Literature's Effect On Violence And Violence In Literature

analytical Essay
1641 words
1641 words

Violence in Literature Have you ever wondered if literature has an effect on people that read it? Well I believe it does and violence in literature has a negative effect on the people who allow themselves to be susceptible to it. People who read violent literature, or see violent media are more likely to break laws and commit horrible deeds and may even go so far as murdering someone. There is so much violence in this world already, which is why I don’t understand why authors of books, tv shows and movies continue to write graphic, aggressive events that seem realistic. All that is doing is giving people who are emotionally unstable ideas about committing violent acts. In many respects, twentieth century literature defined itself by reflecting the prevalent violence of modern society from the destruction of large-scale of murder, rape and abuse. Critics of modern literature have generally attributed this trend to both the sensational appeal of violent behavior and its …show more content…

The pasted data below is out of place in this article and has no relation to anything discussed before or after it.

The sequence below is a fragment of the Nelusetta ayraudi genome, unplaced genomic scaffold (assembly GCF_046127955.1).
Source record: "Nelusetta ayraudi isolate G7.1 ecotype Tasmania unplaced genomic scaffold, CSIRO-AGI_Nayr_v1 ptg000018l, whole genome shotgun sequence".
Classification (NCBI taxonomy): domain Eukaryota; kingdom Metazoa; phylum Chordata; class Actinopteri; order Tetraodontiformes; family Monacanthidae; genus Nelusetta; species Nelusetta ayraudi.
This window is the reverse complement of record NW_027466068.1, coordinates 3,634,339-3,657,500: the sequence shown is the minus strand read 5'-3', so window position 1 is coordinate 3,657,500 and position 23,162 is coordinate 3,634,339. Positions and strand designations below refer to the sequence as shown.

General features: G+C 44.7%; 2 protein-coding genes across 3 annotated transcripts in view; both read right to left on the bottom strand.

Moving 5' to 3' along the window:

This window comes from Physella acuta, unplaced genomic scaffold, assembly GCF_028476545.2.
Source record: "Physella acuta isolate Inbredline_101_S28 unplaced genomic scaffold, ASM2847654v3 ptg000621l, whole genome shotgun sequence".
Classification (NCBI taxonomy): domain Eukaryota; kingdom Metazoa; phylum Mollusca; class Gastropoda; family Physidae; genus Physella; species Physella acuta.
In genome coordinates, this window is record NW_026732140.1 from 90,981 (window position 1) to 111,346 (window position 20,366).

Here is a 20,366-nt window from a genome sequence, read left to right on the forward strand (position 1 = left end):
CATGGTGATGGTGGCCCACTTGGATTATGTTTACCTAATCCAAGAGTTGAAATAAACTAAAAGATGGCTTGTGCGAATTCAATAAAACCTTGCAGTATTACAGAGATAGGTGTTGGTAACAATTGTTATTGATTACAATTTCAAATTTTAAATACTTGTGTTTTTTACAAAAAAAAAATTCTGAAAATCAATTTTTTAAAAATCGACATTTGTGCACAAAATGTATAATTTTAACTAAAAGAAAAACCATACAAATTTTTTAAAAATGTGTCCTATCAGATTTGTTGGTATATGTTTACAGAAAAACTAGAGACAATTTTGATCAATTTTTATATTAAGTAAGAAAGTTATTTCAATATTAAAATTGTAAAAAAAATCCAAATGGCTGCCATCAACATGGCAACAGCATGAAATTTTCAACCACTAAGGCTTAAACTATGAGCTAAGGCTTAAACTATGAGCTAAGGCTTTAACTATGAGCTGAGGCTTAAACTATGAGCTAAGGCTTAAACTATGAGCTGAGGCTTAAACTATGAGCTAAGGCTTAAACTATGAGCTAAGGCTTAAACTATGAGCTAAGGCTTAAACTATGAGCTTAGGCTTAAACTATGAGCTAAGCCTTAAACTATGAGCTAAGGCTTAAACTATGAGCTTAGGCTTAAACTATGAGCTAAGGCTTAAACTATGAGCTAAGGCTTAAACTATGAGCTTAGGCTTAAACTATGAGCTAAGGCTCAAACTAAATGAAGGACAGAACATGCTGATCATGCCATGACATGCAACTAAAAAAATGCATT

In this essay, the author

  • Explains that violence is a universal phenomenon within human society that is difficult to define and discuss, but it deserves attention because it is very widespread.
  • Analyzes how frohock's novel, the novel of violence in america, distinguishes between two kinds of violence. the first is typical of novels that depict human beings using time, while the second is awash in time.
  • Explains that researchers have investigated the impact of violence in the media on individuals for over five decades. the research has come in response to public concern over nationally spotlighted tragedies like the columbine school shootings.
  • Opines that violence in literature has affected individuals in a negative way, making horrific acts seem intriguing to the point where they want to participate in carrying out ferocious acts.
  • Argues that violence in literature has a negative effect on people who allow themselves to be susceptible to it.

Etymologically, “violence” is akin to “violate” and thus is suggestive of damage and destruction that would characterize a violent storm or a traumatic experience such as rape, terrorism, or war. Though the concept of violence has always intrigued philosophers, psychologists, and literary artists, it is only in the 20th century that it has gained currency in most cultural discourses. While the concept of violence itself has undergone considerable philosophical analyses since ancient times, thus far there has been no consensus about its precise character. Simply put, violence is the overt physical manifestation of force on individuals, groups, or nations. Broadly speaking, racism, sexism, economic exploitation, and ethnic and religious persecution are all possible sources of violence involving constraints that abuse people psychologically, if not physically. (“Literary Violence”

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